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Posted by James Staten on March 25, 2014
Usually when a product or service shouts about its low pricing, that’s a bad thing but in Google’s case there’s unique value in its Sustained-use Discounts program which just might make it worth your consideration.
Google isn't a leader in the cloud platform space today, despite a fairly early move in platform as a service (PaaS) with Google App Engine and a good first effort in Infrastructure as a Service (IaaS) with Google Compute Engine in 2013. But its capabilities are legitimate, if not remarkable. When you are good enough, and potentially on your way to providing more sustainable unique value, it’s hard to get customer attention. So you can’t blame Google for using price and claims of performance to lure you in. But both price and performance are fleeting differentiators in the cloud platform market. Rarely is there a technological or operational advantage that can sustain these deltas for long. Even volume and capacity advantages are weak when competing against the likes of Microsoft, AWS and Salesforce. So I’m not too excited about the price cuts announced today. But there is real pain around the management of the public cloud bill.
Any client who uses our Cloud Playbook knows that the economic model of cloud platforms is fundamentally different from how we normally acquire technology and as such, platforms fit best with applications that can activate this economic model. But in doing so, you inevitably will have application components that don’t exhibit significant elasticity or transiency and thus just sit there racking up hourly costs unabated. And if you have a sizable portfolio of the right applications running on the cloud, they collectively will give you a sustained footprint - and thus sustained cost. Microsoft and AWS have approached this problem with unique discount programs but both burden you with forecasting your sustained consumption. AWS’ Reserved Instances plan makes you go so far as forecasting down to the type of instances you will use. And the discounts are predictably tied to how much you are willing to commit. Lengthen the time commitment, double-down on the committed capacity and you’ll get a bigger discount. These are great values when your business is predictable but, let’s be real - you’re business is moving in the opposite direction.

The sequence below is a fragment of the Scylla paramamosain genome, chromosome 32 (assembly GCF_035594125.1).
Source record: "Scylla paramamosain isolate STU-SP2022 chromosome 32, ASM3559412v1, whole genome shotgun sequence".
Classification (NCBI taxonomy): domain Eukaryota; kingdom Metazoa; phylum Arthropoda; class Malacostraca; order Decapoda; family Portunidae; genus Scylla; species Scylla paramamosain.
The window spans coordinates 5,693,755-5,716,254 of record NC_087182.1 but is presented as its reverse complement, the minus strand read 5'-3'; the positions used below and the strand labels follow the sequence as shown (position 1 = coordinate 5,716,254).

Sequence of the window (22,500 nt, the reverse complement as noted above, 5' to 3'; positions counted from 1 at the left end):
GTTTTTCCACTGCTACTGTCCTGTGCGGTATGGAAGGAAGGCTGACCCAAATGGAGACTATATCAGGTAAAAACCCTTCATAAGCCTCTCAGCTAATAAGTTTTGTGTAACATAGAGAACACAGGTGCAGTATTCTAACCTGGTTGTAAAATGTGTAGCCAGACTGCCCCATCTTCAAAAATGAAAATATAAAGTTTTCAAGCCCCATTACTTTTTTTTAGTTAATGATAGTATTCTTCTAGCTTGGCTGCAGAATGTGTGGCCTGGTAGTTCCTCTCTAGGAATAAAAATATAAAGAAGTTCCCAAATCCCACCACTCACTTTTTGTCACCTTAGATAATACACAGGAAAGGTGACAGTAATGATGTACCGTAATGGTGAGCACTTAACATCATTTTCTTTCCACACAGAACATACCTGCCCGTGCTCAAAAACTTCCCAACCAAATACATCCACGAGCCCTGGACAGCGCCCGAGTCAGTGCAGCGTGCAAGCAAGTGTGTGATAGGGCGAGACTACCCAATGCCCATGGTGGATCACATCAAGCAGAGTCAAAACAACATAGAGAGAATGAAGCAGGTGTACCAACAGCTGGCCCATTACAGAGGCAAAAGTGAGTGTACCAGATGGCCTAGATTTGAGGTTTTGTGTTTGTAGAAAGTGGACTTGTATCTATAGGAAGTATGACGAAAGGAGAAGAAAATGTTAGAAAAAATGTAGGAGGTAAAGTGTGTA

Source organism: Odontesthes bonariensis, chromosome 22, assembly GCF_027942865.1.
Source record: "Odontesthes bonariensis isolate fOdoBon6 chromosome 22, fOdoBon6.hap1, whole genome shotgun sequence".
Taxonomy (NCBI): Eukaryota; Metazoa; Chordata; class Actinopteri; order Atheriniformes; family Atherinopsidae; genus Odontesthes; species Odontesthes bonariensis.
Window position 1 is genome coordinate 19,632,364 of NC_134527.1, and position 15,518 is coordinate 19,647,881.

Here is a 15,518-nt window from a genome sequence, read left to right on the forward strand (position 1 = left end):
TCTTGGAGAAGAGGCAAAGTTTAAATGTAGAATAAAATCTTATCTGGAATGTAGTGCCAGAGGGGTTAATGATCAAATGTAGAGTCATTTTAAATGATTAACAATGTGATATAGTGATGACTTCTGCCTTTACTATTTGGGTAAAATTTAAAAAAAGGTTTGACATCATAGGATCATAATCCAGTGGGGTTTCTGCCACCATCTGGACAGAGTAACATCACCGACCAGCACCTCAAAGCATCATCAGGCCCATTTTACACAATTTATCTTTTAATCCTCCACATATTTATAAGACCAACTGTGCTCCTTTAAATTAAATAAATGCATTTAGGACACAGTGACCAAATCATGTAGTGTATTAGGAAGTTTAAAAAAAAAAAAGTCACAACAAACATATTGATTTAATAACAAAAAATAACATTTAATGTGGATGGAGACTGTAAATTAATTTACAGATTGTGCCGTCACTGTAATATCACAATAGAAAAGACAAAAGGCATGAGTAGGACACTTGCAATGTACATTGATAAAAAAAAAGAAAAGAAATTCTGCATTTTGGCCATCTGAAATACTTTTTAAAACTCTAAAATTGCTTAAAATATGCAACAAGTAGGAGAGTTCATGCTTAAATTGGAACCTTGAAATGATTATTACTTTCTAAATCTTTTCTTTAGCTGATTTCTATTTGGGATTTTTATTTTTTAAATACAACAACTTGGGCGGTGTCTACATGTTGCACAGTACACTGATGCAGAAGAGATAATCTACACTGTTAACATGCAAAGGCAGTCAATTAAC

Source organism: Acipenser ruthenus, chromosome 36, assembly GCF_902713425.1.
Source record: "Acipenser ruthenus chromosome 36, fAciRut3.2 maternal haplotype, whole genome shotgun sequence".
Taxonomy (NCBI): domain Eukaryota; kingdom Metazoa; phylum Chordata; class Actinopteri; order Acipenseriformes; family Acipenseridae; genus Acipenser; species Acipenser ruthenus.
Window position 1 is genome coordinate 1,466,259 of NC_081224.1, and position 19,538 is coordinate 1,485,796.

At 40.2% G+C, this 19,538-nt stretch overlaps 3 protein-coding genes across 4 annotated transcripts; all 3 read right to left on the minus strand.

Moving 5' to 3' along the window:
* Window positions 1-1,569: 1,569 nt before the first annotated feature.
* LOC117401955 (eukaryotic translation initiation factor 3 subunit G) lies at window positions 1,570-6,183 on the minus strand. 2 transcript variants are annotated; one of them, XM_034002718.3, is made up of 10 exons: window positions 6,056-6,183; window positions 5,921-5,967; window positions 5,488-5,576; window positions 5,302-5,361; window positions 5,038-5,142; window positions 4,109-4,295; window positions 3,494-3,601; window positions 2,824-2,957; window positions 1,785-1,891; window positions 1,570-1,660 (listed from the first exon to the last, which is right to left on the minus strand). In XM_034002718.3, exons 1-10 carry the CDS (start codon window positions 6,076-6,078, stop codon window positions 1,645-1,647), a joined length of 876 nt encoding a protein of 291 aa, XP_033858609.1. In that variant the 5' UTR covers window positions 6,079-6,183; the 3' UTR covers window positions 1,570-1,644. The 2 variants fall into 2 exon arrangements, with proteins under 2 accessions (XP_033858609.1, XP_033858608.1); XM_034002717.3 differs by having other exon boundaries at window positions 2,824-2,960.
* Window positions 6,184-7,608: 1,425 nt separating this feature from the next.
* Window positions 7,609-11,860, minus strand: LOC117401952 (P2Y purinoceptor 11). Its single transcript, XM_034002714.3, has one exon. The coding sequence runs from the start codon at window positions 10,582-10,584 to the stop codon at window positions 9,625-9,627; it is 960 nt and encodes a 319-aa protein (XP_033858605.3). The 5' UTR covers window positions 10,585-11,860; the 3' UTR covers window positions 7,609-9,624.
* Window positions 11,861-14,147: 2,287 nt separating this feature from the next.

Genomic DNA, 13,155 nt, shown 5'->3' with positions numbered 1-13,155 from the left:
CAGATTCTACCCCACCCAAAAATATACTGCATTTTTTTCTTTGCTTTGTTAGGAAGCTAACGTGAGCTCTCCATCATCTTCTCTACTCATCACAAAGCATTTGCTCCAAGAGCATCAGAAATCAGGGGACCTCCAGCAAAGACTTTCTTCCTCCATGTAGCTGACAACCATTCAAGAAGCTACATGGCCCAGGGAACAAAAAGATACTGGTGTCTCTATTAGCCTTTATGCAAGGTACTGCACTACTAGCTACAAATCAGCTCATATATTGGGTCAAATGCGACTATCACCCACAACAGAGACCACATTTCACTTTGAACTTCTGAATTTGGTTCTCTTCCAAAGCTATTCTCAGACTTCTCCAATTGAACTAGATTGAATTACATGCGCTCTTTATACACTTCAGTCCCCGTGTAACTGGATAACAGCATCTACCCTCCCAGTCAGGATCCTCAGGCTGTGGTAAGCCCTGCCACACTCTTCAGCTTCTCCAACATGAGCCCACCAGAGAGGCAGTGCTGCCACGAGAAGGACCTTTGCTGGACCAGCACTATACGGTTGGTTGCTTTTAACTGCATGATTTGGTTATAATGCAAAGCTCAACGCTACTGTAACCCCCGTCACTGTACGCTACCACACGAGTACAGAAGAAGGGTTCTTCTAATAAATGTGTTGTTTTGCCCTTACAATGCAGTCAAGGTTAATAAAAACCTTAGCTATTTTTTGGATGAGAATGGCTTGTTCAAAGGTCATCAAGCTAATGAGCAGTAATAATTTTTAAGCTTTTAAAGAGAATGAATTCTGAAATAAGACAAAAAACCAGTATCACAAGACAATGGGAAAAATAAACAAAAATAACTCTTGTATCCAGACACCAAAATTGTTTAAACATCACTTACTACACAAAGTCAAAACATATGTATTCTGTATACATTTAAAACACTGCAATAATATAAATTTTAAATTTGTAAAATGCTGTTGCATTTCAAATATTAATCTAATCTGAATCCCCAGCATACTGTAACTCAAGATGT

Predictability is going down. In the now Age of the Customer you have to change your Systems of Engagement faster not slower; you have to try new means of engagement not knowing ahead of time how successful they will be. And you have to do more analysis, more often on larger sets of data to really understand customer behavior and how to improve your value and relationship with clients. And isn’t the flexibility to try more things, more quickly and with more data the whole point of cloud services?
Google’s new Sustained-use Discounts returns that value to customers without the hassle of forecasting or predicting your forward cloud use. It’s a simple and highly compelling value - if you use more, you get a bigger discount, automatically. Hard not to like this value as you can now use more without worrying if you will be hit by the shock bill so many cloud pioneers have faced.
The automatic discount applies only to compute resource consumption on the platform, however (as does AWS Reserved Instances). While this is typically the biggest cost on the cloud bill, we can hope they will extend this program to storage, bandwidth and other services over time (like the Microsoft Azure commitment plans).
Google’s other announcements are either competitive catchup (support for RHEL and Windows Server 2008; big price cuts and usability improvements for BigQuery) or help bridge their PaaS and IaaS services. Managed virtual machines are a nice way to break out of the higher level abstraction of Google App Engine, when you want more configuration control. You can move a VM the other way too but this can be trickier.
Will these moves change Google’s fortunes in the cloud platform market? Not by themselves. Google still needs to expand the breadth of higher-level services it provides for developers and better linkages between the platform and the rest of the Google goodness. For that we’ll have to wait until summer and the Google I/O confernence.
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